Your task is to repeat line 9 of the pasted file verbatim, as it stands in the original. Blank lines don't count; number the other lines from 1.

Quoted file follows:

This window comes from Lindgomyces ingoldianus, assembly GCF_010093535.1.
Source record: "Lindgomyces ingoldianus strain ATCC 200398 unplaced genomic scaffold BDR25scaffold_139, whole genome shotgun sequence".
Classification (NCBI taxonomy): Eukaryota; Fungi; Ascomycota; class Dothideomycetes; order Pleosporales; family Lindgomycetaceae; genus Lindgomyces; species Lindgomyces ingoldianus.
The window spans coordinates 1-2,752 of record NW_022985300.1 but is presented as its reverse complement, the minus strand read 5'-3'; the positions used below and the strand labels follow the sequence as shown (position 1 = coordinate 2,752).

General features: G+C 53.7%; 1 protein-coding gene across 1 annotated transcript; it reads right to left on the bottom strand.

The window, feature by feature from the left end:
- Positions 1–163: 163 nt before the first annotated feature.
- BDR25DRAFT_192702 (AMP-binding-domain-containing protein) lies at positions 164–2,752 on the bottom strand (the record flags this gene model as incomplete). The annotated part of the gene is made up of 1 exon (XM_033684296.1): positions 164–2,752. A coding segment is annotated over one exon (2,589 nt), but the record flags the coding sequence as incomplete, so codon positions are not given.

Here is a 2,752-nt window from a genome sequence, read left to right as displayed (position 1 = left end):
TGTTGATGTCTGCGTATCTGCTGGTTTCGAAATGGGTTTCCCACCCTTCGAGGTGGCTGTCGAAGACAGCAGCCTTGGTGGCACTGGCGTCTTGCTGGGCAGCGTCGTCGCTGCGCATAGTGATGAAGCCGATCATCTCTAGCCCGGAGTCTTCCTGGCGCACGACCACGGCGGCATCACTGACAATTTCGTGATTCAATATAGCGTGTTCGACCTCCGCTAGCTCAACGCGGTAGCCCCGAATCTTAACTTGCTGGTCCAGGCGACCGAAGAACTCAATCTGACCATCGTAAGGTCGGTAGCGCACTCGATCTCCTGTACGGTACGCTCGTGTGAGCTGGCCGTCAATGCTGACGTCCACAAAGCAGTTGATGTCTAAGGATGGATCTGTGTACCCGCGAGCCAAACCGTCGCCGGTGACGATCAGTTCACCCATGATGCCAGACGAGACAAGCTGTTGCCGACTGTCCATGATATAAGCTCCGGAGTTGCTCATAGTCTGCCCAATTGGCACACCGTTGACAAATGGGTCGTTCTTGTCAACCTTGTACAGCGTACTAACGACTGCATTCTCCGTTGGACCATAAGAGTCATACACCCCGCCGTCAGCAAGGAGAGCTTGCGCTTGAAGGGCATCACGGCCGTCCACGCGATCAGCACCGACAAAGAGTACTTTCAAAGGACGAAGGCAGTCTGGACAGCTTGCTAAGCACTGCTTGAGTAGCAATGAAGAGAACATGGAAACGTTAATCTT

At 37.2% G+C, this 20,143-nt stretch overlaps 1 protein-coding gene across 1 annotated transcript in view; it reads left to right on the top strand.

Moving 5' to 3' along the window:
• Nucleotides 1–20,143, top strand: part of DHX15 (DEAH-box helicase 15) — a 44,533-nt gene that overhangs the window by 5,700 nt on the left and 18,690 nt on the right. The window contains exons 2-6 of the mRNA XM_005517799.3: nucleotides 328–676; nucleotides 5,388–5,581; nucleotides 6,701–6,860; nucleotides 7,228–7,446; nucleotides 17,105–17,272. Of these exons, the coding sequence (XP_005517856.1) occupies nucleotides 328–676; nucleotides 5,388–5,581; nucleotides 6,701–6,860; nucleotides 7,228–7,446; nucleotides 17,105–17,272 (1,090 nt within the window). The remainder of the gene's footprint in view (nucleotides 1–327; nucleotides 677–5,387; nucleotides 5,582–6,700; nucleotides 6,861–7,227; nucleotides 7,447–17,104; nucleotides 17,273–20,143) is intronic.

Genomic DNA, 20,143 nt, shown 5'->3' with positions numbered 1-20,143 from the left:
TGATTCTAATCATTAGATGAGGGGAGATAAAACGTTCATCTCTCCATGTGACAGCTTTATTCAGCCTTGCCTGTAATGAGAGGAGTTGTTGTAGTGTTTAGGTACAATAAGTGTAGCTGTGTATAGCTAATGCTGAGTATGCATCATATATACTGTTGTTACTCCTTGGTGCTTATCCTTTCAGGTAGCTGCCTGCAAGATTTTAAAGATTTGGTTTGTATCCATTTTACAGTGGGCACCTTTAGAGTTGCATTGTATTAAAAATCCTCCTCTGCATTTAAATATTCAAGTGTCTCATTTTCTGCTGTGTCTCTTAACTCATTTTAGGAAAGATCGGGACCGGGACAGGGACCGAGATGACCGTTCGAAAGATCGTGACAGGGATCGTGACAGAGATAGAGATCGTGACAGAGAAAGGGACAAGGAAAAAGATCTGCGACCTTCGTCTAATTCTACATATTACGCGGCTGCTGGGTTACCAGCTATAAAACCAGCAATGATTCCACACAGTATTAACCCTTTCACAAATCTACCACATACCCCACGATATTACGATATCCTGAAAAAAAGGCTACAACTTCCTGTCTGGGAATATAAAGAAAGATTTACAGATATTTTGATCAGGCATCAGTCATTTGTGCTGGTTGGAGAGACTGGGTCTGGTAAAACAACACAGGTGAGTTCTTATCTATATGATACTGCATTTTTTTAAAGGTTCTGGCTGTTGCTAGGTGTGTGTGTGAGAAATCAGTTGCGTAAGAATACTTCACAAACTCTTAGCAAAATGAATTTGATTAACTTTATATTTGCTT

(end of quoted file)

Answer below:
Here is a 2,752-nt window from a genome sequence, read left to right as displayed (position 1 = left end):